On 20 August 1947 in Kraków, acting judge, Associate Judge Franciszek Wesely, delegated to the Kraków District Commission for the Investigation of German Crimes, acting upon written request of the first prosecutor of the Supreme National Tribunal, this dated 25 April 1947 (file no. NTN 719/47) and in accordance with the provisions of and procedure provided for under the Decree of 10 November 1945 (Journal of Laws of the Republic of Poland No. 51, item 293) in connection with Article 255, 106, 107 and 115 of the Code of Criminal Procedure, interviewed the person named below as a witness, who testified as follows:

Name and surname Chaim Kleinman
Date and place of birth 16 December 1910, Gdów
Parents’ names Józef and Hanna
Religious affiliation Jewish
Occupation dental technician
Place of residence Kraków, Starowiślana Street 64, flat 9
Relationship to the parties none
Criminal record none

In 1942 I was deported from Wieliczka for labor in the “Kabel” factory in Kraków. I stayed in that camp up until September 1944. I was employed in that factory as a worker, and after my eight-hour shift I worked in a dental laboratory as a dentist.

Some time in May 1944, Alice Orlowski – an SS woman whom I hadn’t known before and whom I recognize in the photograph appended to the files beyond any doubt – arrived at the camp premises at 7.00 a.m. and went directly to the medical laboratory. I noticed this from the factory premises through the wire netting which surrounded the camp. As I learned later, Orlowski beat up Dr. Ilza Freund, now Filipowska, and threatened her and her husband that she would finish them off, as a result of which Dr. Ilza Freund poisoned herself with phenobarbital, and Orlowski forbade saving her.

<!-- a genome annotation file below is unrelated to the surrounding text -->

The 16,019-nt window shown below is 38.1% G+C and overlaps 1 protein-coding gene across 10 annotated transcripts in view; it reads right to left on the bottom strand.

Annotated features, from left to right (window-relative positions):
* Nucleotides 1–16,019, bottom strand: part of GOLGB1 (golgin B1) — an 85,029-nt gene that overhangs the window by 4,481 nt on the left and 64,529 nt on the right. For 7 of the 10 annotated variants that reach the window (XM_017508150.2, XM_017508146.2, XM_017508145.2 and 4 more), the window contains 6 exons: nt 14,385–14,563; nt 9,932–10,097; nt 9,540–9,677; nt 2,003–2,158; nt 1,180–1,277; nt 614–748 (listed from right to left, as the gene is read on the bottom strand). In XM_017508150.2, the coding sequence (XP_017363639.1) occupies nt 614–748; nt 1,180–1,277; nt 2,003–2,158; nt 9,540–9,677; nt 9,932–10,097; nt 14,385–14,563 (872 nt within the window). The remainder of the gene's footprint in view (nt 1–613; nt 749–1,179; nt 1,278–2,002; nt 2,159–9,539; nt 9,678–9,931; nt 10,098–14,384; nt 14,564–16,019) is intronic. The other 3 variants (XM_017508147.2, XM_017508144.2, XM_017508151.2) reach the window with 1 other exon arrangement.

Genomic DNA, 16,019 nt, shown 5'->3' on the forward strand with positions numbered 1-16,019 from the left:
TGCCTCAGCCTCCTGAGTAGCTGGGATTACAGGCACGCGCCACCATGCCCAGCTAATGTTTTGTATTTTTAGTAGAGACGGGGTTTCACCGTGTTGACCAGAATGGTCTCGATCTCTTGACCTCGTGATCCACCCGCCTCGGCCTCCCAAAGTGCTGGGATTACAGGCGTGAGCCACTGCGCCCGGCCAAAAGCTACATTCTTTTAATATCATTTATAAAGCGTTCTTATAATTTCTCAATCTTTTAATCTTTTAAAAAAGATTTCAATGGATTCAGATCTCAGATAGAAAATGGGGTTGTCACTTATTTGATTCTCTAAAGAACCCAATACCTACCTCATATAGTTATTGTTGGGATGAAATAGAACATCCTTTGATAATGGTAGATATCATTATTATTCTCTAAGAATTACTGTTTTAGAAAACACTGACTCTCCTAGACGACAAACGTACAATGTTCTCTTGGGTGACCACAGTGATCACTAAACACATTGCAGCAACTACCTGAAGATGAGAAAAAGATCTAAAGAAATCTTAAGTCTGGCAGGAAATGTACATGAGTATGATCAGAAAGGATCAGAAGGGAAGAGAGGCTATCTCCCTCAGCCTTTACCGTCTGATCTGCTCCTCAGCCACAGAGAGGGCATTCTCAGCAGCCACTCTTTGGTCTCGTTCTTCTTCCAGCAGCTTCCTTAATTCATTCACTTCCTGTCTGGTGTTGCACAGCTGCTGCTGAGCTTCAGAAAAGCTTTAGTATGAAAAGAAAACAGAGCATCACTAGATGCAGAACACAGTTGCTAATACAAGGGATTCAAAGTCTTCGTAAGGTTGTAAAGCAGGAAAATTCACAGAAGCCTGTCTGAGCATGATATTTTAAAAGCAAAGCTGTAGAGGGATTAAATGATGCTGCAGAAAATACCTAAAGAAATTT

Only when Orlowski left at 4.00 p.m. and I came back to the camp from work, together with Dr. Hausmann (presently deceased) and Dr. Kurt Fromowicz (whose address I don’t know) we tried to save Dr. Ilza Freund. Dr. Hausmann and Dr. Fromowicz slid a rubber pipe down her throat and pumped her stomach. Dr. Ilza Freund, however, remained unconscious. We learned from Dr. Freund’s husband that she had lost consciousness because she dosed herself with phenobarbital, as he knew that she had that poison on her all the time.

On the third day, the SS men from the Płaszów camp came by truck and took Dr. Freund and her husband to Płaszów. Dr. Freund was still unconscious at the time. I know this because I loaded her onto the car myself.

I met Alice Orlowski for the second time after I was transferred, in September 1944, to the concentration camp in Płaszów. I didn’t come into direct contact with her, but I know from the women incarcerated there that she was very cruel towards them and that she used to beat them with a whip. After a six-week stay in the Płaszów camp, I was transferred to KZ Flossenbürg, Zschachwitz (Saxony) kommando, and I have never seen Alice Orlowski since. I have nothing more to add in the case of Alice Orlowski.

At this point the report was brought to a close and read out.